Muslims see the invasion of Iraq not as liberation but as conquest and re-colonization. Samir Ragab, the staid chairman of the hitherto moderate Egyptian Gazette, editorialized on March 27: "The U.S. and Israel are one and the same thing. Their common objective is to enfeeble Arabs and tear their nation to pieces."

"It is genocide to me," says Cairo Times reporter Summer Said. Even Christian Arabs have turned against us: George Elnaber, a 36-year-old owner of an Amman supermarket says, "Bush is an occupier and terrorist. We hate Americans more than we hate Saddam now."

Similar sentiments are being expressed millionsfold throughout the Middle East and Muslim Asia. They reflect the overnight radicalization of the Muslim world, which will affect politics. On March 31 Egyptian President Hosni Mubarak said: "When it is over, if it is over, this war will have horrible consequences. Instead of having one bin Laden, we will have 100 bin Ladens."


If there is to be a silver lining to this military adventure, perhaps it will be the realization among the American public that the neoconservative agenda of conquest of the Muslim Middle East is beyond our available strength, thus diverting America from a disastrous course which would consume our blood and treasure.

Kevin Poulsen at Security Focus - Fear of a Million Big Brothers - The 13th annual Computers, Freedom and Privacy conference had a small invitation-only group discussing the danger of government privacy invasion via web server log files. [smith2004]

It's with that vision of a million tiny surveillance logs growing like weeds that the informal "User Log Data Management Working Group" had that first day-long meeting Tuesday. "We got as far as discovering the extent of the problem, and some sense of who had an interest in it," says Jeff Ubois, the workshop's organizer. Among the 18-odd attendees, which included Doherty and Smith, the meeting drew Internet archivist Brewster Kahle, FTC consumer-protection attorney Laura Mazzarella, and John Young, curator of the controversial full-disclosure cryptography and intelligence site Young, who himself has received at least one broad subpoena for usage log information, takes pride in deleting his logs on a daily basis.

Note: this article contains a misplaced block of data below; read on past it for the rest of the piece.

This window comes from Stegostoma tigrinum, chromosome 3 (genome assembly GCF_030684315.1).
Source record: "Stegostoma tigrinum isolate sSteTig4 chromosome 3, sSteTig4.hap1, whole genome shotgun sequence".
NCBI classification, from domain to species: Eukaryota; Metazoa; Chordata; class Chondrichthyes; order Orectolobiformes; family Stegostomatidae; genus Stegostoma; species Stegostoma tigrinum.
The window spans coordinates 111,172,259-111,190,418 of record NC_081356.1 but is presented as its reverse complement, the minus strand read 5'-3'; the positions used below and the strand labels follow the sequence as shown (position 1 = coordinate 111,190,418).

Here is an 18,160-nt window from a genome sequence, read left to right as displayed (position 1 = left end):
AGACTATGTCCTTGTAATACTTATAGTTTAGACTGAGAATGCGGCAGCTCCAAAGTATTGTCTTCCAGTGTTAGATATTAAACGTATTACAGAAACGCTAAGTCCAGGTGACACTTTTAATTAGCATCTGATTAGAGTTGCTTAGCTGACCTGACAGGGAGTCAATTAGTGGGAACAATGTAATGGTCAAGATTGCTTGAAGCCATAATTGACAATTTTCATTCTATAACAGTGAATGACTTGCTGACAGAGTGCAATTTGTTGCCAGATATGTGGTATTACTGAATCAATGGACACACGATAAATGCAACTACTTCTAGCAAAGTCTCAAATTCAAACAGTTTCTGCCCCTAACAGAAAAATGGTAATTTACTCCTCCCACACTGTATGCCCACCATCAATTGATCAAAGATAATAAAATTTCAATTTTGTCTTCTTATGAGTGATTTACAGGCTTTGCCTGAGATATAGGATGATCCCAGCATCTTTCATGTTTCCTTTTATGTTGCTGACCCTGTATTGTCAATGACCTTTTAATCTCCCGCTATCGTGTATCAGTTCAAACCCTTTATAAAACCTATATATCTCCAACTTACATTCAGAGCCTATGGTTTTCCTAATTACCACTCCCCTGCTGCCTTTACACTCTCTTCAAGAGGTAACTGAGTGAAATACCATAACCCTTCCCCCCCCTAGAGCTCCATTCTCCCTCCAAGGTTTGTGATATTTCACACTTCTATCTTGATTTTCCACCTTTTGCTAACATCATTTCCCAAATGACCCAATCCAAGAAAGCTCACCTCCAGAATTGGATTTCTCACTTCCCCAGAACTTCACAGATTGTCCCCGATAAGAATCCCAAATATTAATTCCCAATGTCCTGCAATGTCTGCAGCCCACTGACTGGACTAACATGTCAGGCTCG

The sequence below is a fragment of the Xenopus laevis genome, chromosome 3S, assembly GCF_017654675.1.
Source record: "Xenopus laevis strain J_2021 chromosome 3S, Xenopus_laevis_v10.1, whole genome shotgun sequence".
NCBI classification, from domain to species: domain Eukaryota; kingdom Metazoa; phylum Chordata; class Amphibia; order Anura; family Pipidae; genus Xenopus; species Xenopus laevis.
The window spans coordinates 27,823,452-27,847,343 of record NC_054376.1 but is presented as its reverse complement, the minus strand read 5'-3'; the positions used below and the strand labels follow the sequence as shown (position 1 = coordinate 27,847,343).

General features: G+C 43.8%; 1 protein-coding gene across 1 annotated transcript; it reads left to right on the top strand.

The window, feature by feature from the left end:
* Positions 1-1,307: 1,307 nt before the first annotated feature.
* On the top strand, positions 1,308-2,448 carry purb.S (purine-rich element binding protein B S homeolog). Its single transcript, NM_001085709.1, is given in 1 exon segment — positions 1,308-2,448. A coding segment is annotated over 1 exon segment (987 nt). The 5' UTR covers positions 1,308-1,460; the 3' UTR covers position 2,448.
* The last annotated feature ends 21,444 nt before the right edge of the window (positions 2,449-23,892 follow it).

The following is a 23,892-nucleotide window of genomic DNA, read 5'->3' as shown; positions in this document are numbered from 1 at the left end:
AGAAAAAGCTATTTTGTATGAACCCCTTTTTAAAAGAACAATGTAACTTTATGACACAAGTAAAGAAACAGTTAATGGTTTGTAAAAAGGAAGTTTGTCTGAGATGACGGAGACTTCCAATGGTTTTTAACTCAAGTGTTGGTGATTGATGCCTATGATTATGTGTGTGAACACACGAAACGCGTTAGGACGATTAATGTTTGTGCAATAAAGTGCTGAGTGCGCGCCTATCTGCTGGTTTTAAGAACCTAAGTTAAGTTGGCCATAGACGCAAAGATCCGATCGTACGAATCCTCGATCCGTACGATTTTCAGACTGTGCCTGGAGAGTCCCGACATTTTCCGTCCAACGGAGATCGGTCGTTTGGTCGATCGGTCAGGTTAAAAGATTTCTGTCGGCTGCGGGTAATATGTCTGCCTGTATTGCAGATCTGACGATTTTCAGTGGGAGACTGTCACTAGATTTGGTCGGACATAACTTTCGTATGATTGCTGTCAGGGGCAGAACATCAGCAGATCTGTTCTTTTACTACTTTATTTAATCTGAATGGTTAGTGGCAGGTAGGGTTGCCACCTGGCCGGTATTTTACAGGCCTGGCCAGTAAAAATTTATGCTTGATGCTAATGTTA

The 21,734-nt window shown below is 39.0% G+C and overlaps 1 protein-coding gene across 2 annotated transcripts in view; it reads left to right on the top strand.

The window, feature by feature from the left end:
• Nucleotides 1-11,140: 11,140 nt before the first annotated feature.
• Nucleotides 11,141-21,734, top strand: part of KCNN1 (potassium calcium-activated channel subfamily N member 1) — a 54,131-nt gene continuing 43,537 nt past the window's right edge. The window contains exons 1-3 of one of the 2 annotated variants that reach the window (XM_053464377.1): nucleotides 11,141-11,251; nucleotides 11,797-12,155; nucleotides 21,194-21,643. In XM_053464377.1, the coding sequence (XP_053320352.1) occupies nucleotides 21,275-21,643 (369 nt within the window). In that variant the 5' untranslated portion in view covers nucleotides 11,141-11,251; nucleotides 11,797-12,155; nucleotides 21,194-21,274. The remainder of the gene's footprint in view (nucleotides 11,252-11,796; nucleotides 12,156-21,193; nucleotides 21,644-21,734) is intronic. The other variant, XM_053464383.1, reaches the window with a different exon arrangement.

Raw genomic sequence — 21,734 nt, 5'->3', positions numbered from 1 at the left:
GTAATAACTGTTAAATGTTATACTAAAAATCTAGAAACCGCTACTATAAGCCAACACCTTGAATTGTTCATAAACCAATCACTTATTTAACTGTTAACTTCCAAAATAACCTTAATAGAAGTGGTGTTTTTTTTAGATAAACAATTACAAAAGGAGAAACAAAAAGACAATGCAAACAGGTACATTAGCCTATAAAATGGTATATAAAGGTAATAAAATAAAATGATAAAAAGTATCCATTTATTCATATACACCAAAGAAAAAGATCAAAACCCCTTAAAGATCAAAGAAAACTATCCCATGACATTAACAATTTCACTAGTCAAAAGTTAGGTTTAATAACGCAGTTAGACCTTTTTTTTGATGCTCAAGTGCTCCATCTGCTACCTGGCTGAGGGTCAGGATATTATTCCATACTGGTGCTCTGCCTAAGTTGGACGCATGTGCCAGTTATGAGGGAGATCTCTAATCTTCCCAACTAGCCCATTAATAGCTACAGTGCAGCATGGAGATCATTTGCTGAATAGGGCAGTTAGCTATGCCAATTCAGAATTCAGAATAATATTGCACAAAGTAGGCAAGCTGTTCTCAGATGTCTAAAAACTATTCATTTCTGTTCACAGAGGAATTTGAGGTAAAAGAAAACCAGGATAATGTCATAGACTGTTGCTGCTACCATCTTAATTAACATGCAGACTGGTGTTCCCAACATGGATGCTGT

Nobody expects Yahoo or to delete their logs every day. But attendees say the workshop concluded that companies of all sizes need to become more familiar with the implications of their routine logging. The group plans to launch an education campaign to dispel the notion that Internet surfing is anonymous by default. "If it becomes widely believed that IP addresses are personally identifiable, that has implications for businesses that are logging them," says Ubois.

The group is also working on specifications for a free open-source tool that would allow administrators to easily trim unwanted information from their logs. Smith, who occasionally moonlights as a forensic crime fighter, admits that Web server logs can serve a valuable purpose in tracking down bad guys. But he says webmasters should know the significance of the data they routinely collect. "Most of this is about educating people that this could leave them in the legal line of fire," he says.

Aaron Zelman at JPFO - Would You Sound The Alarm? - an impassioned ad for JPFO's new booklet, Gran'pa Jack #8, Is America Becoming a Police State? [jpfo]